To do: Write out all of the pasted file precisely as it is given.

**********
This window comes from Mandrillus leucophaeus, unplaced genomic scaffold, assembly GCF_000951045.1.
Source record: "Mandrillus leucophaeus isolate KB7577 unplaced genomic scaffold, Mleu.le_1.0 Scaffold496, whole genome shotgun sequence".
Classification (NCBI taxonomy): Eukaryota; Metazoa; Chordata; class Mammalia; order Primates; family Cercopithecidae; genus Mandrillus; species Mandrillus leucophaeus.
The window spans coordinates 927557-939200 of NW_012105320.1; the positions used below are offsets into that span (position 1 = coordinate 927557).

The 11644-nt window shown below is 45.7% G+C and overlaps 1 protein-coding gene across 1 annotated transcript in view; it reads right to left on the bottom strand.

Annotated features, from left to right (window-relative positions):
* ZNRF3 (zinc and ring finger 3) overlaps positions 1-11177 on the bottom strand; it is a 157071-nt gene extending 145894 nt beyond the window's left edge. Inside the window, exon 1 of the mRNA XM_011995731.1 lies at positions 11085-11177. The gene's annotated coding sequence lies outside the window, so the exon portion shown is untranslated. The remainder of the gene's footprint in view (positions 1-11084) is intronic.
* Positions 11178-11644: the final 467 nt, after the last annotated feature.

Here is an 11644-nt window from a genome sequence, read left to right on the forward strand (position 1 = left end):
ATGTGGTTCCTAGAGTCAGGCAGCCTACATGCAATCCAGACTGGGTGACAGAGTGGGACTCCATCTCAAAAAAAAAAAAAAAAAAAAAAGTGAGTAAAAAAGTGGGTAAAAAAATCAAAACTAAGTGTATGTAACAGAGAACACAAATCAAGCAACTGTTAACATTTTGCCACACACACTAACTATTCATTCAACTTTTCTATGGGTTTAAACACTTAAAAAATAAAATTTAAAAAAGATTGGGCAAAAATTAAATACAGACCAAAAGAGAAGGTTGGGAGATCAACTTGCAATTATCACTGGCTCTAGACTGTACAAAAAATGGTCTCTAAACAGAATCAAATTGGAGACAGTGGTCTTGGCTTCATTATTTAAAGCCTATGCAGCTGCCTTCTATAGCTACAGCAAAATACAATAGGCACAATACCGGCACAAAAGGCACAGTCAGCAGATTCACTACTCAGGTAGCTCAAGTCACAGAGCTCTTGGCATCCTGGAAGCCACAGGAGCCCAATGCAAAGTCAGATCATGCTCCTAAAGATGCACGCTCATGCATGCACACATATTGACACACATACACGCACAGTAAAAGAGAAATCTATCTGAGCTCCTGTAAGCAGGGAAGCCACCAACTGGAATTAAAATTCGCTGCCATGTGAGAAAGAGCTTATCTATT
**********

This window comes from Mandrillus leucophaeus, unplaced genomic scaffold, assembly GCF_000951045.1.
Source record: "Mandrillus leucophaeus isolate KB7577 unplaced genomic scaffold, Mleu.le_1.0 Scaffold496, whole genome shotgun sequence".
Classification (NCBI taxonomy): Eukaryota; Metazoa; Chordata; class Mammalia; order Primates; family Cercopithecidae; genus Mandrillus; species Mandrillus leucophaeus.
The window spans coordinates 927557-939200 of NW_012105320.1; the positions used below are offsets into that span (position 1 = coordinate 927557).

The 11644-nt window shown below is 45.7% G+C and overlaps 1 protein-coding gene across 1 annotated transcript in view; it reads right to left on the bottom strand.

Annotated features, from left to right (window-relative positions):
* ZNRF3 (zinc and ring finger 3) overlaps positions 1-11177 on the bottom strand; it is a 157071-nt gene extending 145894 nt beyond the window's left edge. Inside the window, exon 1 of the mRNA XM_011995731.1 lies at positions 11085-11177. The gene's annotated coding sequence lies outside the window, so the exon portion shown is untranslated. The remainder of the gene's footprint in view (positions 1-11084) is intronic.
* Positions 11178-11644: the final 467 nt, after the last annotated feature.

Here is an 11644-nt window from a genome sequence, read left to right on the forward strand (position 1 = left end):
ATGTGGTTCCTAGAGTCAGGCAGCCTACATGCAATCCAGACTGGGTGACAGAGTGGGACTCCATCTCAAAAAAAAAAAAAAAAAAAAAAGTGAGTAAAAAAGTGGGTAAAAAAATCAAAACTAAGTGTATGTAACAGAGAACACAAATCAAGCAACTGTTAACATTTTGCCACACACACTAACTATTCATTCAACTTTTCTATGGGTTTAAACACTTAAAAAATAAAATTTAAAAAAGATTGGGCAAAAATTAAATACAGACCAAAAGAGAAGGTTGGGAGATCAACTTGCAATTATCACTGGCTCTAGACTGTACAAAAAATGGTCTCTAAACAGAATCAAATTGGAGACAGTGGTCTTGGCTTCATTATTTAAAGCCTATGCAGCTGCCTTCTATAGCTACAGCAAAATACAATAGGCACAATACCGGCACAAAAGGCACAGTCAGCAGATTCACTACTCAGGTAGCTCAAGTCACAGAGCTCTTGGCATCCTGGAAGCCACAGGAGCCCAATGCAAAGTCAGATCATGCTCCTAAAGATGCACGCTCATGCATGCACACATATTGACACACATACACGCACAGTAAAAGAGAAATCTATCTGAGCTCCTGTAAGCAGGGAAGCCACCAACTGGAATTAAAATTCGCTGCCATGTGAGAAAGAGCTTATCTATT